MathOverflow is a question and answer site for professional mathematicians. It's 100% free, no registration required.

Sign up
Here's how it works:
  1. Anybody can ask a question
  2. Anybody can answer
  3. The best answers are voted up and rise to the top

This is a question, or really more like a cloud of questions, I wanted to ask awhile ago based on this SBS post and this post I wrote inspired by it, except that Math Overflow didn't exist then.

As the SBS post describes, the Catalan numbers can be obtained as the moments of the trace of a random element of $SU(2)$ with respect to the Haar measure. This is equivalent to the integral identity $$\int_{0}^{1} (2 \cos \pi x)^{2k} (2 \sin^2 \pi x) \, dx = C_k.$$

I can prove this identity "combinatorially" as follows: let $A_n$ denote the Dynkin diagram with $n$ vertices and $n-1$ undirected edges connecting those vertices in sequence. The adjacency matrix of $A_n$ has eigenvectors $\mathbf{v}\_i$ with entries $\mathbf{v}\_{i,j} = \sin \frac{\pi ij}{n+1}$ with corresponding eigenvalues $2 \cos \frac{\pi i}{n+1}$. If $k \le n-1$, then a straightforward computation shows that the number of closed walks from one end of $A_n$ to itself of length $2k$ is $$\frac{1}{n+1} \sum_{i=1}^{n} \left( 2 \cos \frac{\pi i}{n+1} \right)^{2k} 2 \sin^2 \frac{\pi}{n+1} = C_k$$

by the combinatorial definition of the Catalan numbers. Taking the limit as $n \to \infty$ gives the integral identity; in other words, the integral identity is in some sense equivalent to the combinatorial definition of the Catalan numbers in terms of closed walks on the "infinite path graph" $A_{\infty}$. (Is this the correct notation? I mean the infinite path graph with one end.)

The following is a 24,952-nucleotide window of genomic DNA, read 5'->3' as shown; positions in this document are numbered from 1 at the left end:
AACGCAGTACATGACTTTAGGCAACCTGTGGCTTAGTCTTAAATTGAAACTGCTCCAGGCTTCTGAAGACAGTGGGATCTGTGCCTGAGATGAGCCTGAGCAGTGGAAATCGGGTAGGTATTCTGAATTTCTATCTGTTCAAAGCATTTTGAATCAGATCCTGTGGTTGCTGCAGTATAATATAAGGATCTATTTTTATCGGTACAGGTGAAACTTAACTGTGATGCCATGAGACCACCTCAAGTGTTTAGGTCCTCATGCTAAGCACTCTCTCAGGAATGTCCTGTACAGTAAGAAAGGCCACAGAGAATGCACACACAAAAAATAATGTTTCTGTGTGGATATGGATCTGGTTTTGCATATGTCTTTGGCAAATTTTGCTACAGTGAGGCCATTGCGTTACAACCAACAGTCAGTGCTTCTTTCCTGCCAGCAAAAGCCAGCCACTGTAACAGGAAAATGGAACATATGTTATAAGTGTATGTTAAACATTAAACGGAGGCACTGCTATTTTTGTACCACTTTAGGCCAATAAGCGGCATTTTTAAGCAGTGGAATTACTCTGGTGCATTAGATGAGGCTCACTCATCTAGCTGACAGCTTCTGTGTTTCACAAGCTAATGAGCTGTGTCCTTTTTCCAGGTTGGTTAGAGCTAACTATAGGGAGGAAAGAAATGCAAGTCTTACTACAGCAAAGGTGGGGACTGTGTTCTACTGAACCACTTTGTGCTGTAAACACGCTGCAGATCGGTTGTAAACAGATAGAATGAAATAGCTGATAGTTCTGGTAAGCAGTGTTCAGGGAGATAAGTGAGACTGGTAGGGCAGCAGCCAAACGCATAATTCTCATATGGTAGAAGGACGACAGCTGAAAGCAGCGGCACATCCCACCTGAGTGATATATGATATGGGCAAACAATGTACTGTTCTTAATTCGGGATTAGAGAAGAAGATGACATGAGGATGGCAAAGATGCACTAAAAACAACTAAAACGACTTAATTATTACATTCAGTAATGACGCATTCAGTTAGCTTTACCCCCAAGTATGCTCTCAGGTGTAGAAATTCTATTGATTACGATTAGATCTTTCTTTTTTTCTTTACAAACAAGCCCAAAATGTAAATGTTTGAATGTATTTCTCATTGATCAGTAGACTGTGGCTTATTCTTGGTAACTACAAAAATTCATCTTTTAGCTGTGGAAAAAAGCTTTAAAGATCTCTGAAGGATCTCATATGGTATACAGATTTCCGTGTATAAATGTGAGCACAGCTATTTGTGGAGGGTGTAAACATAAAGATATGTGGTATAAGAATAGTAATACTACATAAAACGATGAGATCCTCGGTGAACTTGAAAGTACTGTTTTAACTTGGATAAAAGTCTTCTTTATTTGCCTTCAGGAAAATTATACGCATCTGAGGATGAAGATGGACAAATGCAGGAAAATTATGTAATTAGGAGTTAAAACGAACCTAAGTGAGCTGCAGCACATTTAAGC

Now, closed walks of length $2k$ from one end of $A_n$ to itself can be put in bijection with ordered rooted trees of depth at most $n$ and $k$ non-root vertices. (Recall that the Catalan numbers also count ordered rooted trees of arbitrary depth.) The generating function $P_n$ of ordered rooted trees of depth at most $n$ satisfies the recursion $$P_1(x) = 1, P_n(x) = \frac{1}{1 - x P_{n-1}(x)}.$$

This is because an ordered rooted tree of depth $n$ is the same thing as a sequence of ordered rooted trees of depth $n-1$ together with a new root. (Recall that the generating function of the Catalan numbers satisfies $C(x) = \frac{1}{1 - x C(x)}$. In other words, $C(x)$ has a continued fraction representation, and $P_n$ is its sequence of convergents.) On the other hand, since $P_n(x)$ counts walks on the graph $A_n$, it is possible to write down the generating function $P_n$ explicitly in terms of the characteristic polynomials of the corresponding adjacency matrices, and these polynomials have roots the eigenvalues $2 \cos \frac{\pi i}{n+1}$. This implies that they must be the Chebyshev polynomials of the second kind, i.e. the ones satisfying $$q_n(2 \cos x) = \frac{\sin (n+1) x}{\sin x}.$$